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Willamette Week

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Willamette Week (WW) is an alternative weekly newspaper published in Portland, Oregon. It features reports on local news, politics, and culture. Its weekly circulation is 89,807.[1] The paper is the only alternative periodical to have one of its reporters win a Pulitzer Prize for investigative journalism. Its editorial bias is strongly to the left of center.

Notable stories

Notable stories first reported by WW include:

  • Making public Neil Goldschmidt's long-concealed statutory rape of a fourteen-year-old girl. Goldschmidt, a former Governor of Oregon, was mayor of Portland at the time of the abuse. After the Willamette Week contacted him for comments on their impending story, Goldschmidt confessed to the relationship in an interview published in the Oregonian before the Week story was set to print. However, the alternative weekly first broke the story on its website.[2] Nigel Jaquiss won the 2005 Pulitzer Prize for his work on the story. It was only the fifth time in the prize's 88-year history that a Pulitzer was awarded to a weekly paper, the only time the Pulitzer Prize for investigative reporting has been awarded to a weekly and the first time it was awarded to a paper that first broke the story on-line.
  • Revealing that Lewis & Clark College president Michael Mooney had made an unauthorized loan to an energy startup on which the company had defaulted.[3] The story lead to Mooney's eventual resignation.
  • Sifting through the trash of the Portland's mayor, police chief, and the district attorney for Multnomah County, Oregon, after prosecutors argued that refuse was not protected by the Fourth Amendment to the United States Constitution.[4]
  • In 1984, WW published a story that revealed a number of falsehoods in the stated biography of Pat Gillis, a Portland legislator who had been considered by many to be the future of the Republican Party. Gillis was recalled from office.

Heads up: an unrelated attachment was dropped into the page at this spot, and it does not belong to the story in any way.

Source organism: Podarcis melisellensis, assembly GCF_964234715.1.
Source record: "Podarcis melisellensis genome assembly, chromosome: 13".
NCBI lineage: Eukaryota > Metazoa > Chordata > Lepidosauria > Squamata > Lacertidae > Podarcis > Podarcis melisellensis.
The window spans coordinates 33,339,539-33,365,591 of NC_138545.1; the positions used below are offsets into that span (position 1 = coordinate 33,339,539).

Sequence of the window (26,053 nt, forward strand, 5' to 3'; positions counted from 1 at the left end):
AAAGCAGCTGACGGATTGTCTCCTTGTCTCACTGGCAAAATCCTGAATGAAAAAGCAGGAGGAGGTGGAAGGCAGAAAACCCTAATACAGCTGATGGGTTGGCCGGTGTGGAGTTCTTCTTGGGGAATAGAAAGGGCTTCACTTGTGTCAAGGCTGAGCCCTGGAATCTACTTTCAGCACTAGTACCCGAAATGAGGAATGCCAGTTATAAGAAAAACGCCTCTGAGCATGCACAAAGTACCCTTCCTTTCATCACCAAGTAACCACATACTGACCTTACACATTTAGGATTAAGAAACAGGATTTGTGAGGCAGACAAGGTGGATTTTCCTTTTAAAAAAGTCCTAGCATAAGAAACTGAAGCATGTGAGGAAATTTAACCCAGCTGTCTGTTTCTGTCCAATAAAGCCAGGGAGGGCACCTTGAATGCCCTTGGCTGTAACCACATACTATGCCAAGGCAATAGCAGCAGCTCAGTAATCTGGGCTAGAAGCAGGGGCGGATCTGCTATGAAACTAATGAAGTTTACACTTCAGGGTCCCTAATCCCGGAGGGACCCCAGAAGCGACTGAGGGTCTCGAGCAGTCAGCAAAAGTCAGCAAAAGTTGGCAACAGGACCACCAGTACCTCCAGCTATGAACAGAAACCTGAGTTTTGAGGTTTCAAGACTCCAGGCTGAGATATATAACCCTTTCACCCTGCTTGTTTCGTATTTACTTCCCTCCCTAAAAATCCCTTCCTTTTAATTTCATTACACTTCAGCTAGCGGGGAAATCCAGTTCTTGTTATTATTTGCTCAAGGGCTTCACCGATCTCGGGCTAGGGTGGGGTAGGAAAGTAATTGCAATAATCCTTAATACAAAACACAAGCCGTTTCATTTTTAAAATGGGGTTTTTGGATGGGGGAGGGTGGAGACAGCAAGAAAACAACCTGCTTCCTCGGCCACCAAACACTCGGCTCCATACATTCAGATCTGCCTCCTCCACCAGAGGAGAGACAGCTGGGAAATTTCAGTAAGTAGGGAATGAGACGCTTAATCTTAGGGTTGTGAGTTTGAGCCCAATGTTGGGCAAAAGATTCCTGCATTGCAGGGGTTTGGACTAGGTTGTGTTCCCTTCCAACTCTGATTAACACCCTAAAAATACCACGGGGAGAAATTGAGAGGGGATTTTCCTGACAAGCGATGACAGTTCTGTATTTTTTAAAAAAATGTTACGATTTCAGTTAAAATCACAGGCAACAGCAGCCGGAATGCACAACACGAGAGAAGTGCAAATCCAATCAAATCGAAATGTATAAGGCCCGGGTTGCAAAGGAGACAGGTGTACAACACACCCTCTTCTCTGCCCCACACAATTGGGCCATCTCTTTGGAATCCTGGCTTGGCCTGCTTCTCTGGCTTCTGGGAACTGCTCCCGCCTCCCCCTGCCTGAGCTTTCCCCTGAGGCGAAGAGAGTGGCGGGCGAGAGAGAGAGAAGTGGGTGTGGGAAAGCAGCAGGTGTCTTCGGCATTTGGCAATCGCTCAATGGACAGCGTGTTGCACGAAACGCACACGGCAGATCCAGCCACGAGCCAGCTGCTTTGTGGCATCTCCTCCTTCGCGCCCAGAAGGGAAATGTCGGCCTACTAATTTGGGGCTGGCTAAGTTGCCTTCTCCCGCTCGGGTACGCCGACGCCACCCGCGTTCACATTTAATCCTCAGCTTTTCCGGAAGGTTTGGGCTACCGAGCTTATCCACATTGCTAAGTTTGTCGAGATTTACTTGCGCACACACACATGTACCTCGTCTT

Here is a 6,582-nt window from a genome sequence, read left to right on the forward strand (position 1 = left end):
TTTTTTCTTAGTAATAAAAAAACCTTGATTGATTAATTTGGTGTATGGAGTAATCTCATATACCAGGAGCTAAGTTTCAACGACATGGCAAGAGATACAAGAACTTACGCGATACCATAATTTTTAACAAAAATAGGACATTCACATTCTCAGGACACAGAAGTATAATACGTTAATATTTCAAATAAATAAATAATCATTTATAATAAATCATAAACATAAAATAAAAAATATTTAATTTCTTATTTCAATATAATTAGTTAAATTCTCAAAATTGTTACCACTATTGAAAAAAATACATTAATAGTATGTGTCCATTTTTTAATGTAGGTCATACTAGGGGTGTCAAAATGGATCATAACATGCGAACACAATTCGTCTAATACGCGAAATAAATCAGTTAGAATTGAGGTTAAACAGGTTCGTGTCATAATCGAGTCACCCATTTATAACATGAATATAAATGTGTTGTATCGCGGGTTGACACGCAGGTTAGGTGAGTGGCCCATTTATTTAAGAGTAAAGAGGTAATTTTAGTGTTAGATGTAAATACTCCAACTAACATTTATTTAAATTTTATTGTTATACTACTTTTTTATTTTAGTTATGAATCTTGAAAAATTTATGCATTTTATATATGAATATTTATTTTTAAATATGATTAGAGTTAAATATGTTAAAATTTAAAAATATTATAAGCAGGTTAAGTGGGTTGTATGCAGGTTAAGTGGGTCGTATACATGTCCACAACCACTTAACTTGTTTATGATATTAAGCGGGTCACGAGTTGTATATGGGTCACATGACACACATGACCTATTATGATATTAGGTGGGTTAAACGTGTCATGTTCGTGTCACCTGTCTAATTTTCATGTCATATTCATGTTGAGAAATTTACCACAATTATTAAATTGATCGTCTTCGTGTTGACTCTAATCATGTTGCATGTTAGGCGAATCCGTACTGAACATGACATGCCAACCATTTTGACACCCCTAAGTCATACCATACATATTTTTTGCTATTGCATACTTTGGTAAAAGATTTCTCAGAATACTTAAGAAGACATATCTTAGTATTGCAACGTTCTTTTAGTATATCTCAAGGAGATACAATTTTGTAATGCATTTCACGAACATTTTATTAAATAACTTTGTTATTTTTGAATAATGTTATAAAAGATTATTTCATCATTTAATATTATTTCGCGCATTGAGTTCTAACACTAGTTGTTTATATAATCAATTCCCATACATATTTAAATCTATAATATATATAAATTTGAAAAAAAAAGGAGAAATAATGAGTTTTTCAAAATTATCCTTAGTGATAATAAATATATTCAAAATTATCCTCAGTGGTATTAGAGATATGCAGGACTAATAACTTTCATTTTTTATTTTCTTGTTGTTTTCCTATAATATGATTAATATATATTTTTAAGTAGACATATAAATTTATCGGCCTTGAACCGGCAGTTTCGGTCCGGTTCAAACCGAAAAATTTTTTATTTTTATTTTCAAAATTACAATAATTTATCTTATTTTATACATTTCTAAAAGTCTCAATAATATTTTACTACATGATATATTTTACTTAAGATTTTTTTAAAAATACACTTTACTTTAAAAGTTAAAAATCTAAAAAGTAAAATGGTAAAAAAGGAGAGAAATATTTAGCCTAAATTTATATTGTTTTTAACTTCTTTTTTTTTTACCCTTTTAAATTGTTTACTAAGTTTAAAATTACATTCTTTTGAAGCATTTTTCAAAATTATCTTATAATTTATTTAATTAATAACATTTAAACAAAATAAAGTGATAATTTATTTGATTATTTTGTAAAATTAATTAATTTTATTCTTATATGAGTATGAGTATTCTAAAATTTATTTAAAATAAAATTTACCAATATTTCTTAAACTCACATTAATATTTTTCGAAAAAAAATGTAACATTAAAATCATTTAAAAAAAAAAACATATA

• In 1986, WW "outing|outs" Multnomah County Commissioner Gordon Shadburne, a gay-baiting conservative Christian. After WW's story exposes his coke-fueled gay orgies, he resigns.
  • A 1987 article by Mark Zusman and Kay Durham about homeless activist Michael Stoops, and founder of the Baloney Joe's homeless shelter. Their story charged Stoops with extorting sex from homeless male teenagers in return for shelter and food. While a subsequent investigation confirmed the article's charges (including evidence that a number of boys had contracted gonorrhea of the throat), Stoops was fired and Baloney Joe's eventually closed. Nevertheless, the article resulted in a backlash at Willamette Week and a significant loss of advertising revenue.[5]
  • In 1990, reporter Jim Redden (now with the Portland Tribune) breaks a story alleging that Larry Hurwitz, the owner of Starry Night Nightclub (now the Roseland), was responsible for the disappearance of Tim Moreau, an employee. Hurwitz sues WW for libel. The case is thrown out. Redden leaves the Willamette Week and founds PDXS, a bi-weekly tabloid that sustains a heavy focus on the Hurwitz case. Following the confession of George Castagnola, who allegedly aided Hurwitz in the murder, Hurwitz plead no contest to the murder.[6]
  • In 1998, reporter Maureen O'Hagan (who later goes to the Washington Post and becomes a Pulitzer finalist at the Seattle Times) breaks the story of two Grant high school kids, one who was the student body president and the other a track star and homecoming prince, who were responsible for 20 armed robberies. Both boys go to prison.
  • A 2004 exposé on Mary Manin Morrissey and her Living Enrichment Center.


Notable features of Willamette Week include:

  • The "Rogue of the Week," in which a recent action by a local person or organization is criticized.
  • "Winners and losers," in which the newspaper gives a brief recap of the major news events of the week, from the perspective of who benefited and who did not.
  • "Callahan," the long-standing comic by the quadriplegic cartoonist, John Callahan.


  • In recent years, Publisher Richard Meeker (who authored a book about the founder of the Newhouse media empire) has grown the paper's charitable efforts. In 2006, it raised and donated almost $250,000 to Portland area non-profits.
  • WW is also the producer of MusicFest Northwest, a three-day music festival that has become a regional draw.
  • WW is the co-founder of Candidates Gone Wild (with the Bus Project), a series of political debates/performance art.
  • In 2004, WW publishes "Finder," its first annual guide to the city.
  • WW alumni include Phil Keisling former secretary of state) Mark Christensen, Larry Colton, Katherine Dunn, Janet Weiss(Sleater-Kinney), Maureen O'Hagan, Chris Lydgate, Susan Orlean, Carlton Smith, Brent Walth, Alan Webber, G.Pascal Zachary, Steffen Silvis.
  • Meeker and Zusman also publish a weekly newspaper in Santa Fe, New Mexico called The Santa Fe Reporter.

External links

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